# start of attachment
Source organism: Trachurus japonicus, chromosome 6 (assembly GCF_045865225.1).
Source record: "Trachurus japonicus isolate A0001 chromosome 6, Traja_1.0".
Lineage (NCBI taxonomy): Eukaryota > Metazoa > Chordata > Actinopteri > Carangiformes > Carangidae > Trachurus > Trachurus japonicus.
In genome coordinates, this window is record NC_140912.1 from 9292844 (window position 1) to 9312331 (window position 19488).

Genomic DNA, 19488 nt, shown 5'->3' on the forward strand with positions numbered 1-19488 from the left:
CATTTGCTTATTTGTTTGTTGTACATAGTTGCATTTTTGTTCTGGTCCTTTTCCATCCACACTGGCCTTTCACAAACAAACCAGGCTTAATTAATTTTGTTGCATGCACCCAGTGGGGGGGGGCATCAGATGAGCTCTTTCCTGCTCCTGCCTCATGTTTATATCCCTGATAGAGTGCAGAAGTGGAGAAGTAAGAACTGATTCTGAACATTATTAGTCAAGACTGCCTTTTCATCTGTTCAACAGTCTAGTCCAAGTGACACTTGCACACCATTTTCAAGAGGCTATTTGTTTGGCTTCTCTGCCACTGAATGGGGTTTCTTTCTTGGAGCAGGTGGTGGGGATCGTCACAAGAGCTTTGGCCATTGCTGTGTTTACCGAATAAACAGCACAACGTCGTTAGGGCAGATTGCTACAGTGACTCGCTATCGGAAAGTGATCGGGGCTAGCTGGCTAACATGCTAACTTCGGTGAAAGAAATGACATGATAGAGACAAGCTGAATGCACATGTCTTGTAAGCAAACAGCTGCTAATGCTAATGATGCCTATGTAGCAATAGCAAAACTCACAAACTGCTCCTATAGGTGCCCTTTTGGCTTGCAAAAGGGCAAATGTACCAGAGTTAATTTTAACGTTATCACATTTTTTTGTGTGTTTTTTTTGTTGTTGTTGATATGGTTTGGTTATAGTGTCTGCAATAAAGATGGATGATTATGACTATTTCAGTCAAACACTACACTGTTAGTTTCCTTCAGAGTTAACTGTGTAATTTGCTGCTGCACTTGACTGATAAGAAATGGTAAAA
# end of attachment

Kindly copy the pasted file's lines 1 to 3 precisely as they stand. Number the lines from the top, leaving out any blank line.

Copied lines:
Source organism: Trachurus japonicus, chromosome 6 (assembly GCF_045865225.1).
Source record: "Trachurus japonicus isolate A0001 chromosome 6, Traja_1.0".
Lineage (NCBI taxonomy): Eukaryota > Metazoa > Chordata > Actinopteri > Carangiformes > Carangidae > Trachurus > Trachurus japonicus.